In Kenya, energy and labour at processing factories account for 55% of the cost of tea production. Fuel wood is one of the biggest costs with the average tea factory using 20,000 cubic meters of firewood annually, which equates to about 60,000 trees. The majority of processing factories are equipped with old equipment (lighting, furnaces, boilers etc) and don’t have good energy management policies in place, which means they don’t operate efficiently. This means there is huge scope for them to reduce energy consumption, CO2 emissions, and costs.
How We’re Helping
The International Trade Centre (ITC)* commissioned us to develop resources that would help Kenyan tea farmers and processing factories reduce their impact on climate change. In order to do this we looked at ways to improve energy efficiency, better energy management, and switching to alternative farming practices with lower carbon footprints. Due to the success of this work, we are now rolling out climate change mitigation work to other KTDA factories across Kenya.
At the start of the project we carried out a pilot study including an energy audit at a typical KTDA processing factory in order to measure energy use, CO2 emissions, and costs. Using this information energy experts looked at appropriate measures and created an energy plan to improve factory’s energy efficiency and provide a blueprint for other factories in the KTDA group and private factories across Kenya. Measures included:
- Upgrading fans used in the withering (drying) process
- Replacing lighting with low energy alternatives
- Better fuel wood management to improve heat generation
- Using alternative fuels made from waste products, e.g. briquettes
We also looked at ways that farmers could reduce their impact on climate change and ways to save money. These included:
- Appropriate application and dosage of fertiliser
- Installation of energy efficient stoves to reduce fuel wood
- Sustainable soil management and use of compost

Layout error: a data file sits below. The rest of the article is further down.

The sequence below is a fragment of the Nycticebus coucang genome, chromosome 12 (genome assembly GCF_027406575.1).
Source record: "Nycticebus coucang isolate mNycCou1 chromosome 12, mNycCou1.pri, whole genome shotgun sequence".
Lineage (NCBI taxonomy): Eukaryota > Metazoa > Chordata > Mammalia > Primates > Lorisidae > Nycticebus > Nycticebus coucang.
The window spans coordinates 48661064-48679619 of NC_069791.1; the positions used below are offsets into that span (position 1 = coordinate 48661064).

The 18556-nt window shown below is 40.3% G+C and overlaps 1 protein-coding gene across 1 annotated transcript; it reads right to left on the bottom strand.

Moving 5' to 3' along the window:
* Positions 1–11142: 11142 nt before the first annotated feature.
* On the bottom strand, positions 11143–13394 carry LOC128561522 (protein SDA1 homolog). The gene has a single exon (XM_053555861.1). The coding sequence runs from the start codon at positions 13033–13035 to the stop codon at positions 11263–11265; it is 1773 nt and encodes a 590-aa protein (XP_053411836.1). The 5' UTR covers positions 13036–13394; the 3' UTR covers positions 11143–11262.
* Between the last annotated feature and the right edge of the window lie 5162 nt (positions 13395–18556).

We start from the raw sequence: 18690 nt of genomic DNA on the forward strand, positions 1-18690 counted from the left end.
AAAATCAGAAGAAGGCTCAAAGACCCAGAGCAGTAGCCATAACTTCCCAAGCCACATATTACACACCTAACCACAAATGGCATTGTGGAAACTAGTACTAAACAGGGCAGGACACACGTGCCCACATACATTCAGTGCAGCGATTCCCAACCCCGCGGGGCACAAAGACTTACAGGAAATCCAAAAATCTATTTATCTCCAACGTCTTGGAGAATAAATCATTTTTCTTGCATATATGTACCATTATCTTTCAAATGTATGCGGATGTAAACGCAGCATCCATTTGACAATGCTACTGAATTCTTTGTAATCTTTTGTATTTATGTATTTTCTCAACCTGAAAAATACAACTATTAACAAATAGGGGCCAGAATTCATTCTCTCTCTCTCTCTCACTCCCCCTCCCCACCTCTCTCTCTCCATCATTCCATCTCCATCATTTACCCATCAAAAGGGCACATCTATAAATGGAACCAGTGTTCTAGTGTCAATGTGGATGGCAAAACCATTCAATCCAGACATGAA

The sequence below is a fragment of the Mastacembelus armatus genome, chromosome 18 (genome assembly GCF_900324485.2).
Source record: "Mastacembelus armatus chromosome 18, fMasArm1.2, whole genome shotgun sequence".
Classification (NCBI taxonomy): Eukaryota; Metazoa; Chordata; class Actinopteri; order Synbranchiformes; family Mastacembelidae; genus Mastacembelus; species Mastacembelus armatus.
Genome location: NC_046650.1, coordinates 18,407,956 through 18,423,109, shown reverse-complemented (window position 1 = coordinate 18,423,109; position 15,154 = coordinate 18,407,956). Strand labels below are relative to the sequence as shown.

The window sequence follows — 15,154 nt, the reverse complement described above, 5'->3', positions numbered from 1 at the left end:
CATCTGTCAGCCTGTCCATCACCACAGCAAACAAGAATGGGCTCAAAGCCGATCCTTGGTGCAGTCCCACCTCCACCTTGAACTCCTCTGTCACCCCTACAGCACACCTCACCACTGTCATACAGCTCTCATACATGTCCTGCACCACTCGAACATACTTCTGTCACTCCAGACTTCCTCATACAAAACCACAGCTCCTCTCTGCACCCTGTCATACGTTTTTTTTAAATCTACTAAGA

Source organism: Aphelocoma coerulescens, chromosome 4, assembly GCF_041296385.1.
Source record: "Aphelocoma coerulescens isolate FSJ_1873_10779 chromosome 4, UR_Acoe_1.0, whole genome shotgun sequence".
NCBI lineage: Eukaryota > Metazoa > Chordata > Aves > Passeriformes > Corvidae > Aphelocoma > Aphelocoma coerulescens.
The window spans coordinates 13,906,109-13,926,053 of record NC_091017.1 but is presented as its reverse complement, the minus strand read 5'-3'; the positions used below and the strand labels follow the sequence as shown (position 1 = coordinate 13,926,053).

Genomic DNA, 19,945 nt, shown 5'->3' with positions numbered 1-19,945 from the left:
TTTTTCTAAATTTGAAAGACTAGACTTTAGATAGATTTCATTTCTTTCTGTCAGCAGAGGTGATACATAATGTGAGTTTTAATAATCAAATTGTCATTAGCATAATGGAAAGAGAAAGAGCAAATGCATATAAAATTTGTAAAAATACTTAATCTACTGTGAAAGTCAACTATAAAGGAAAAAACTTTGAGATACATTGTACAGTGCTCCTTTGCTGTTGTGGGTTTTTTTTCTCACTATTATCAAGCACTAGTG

- Livestock manure management
Using this information we developed a training manual Mitigating Climate Change in the tea sector, which can be used by other tea factories and farmers to reduce their impact on climate change.
Key achievements at factory level
- The processing factory now sources fuel wood from properly managed plantations as opposed to natural forests
- Energy efficiency gains means less energy is being used – Electricity (-2%) and Fuel wood (-34%)
- 30 acres of land has been planted with trees to provide fuel wood and another 70 has been set aside for the same purpose
- The establishment of 5 wood storage and drying sheds has improved the drying of fuel wood and reduced the requirements for tea processing
- The factory along with 4 others installed a mini hydro power station
Key achievements at smallholder level
- About 50% of the 25,000 smallholders trained by the KTDA cooperative have opted to buy energy saving stoves – this means they use less fuel, which saves them money as well as effort collecting it. The stoves also produce less smoke.
- Smallholders associated with the factory have a better understanding of climate change and have more respect for their environment – leading to less deforestation & pollution of rivers and more composting and soil improvement measures
Due to the success of the climate change mitigation pilot project, ETP has set up a number of additional projects to rollout the work across the Kenyan tea sector. ETP are now working with Taylors of Harrogate, Mars Drinks, and GIZ to rollout mitigation training to an additional 9 Kenyan Tea Development Agency (KTDA) factories. ETP are also in the process of developing partnerships with other key organisations to further improve the mitigation training approach and trial new and exciting opportunities for climate change mitigation in the Kenyan tea sector.
The pilot project was delivered in partnership with Rainforest Alliance and the Fairtrade labelling Organization (FLO), and built on our climate change adaptation work with GIZ.
The manual Mitigating Climate Change in the tea sector helps factories and farmers reduce energy consumption and climate emissions, and can help them save money.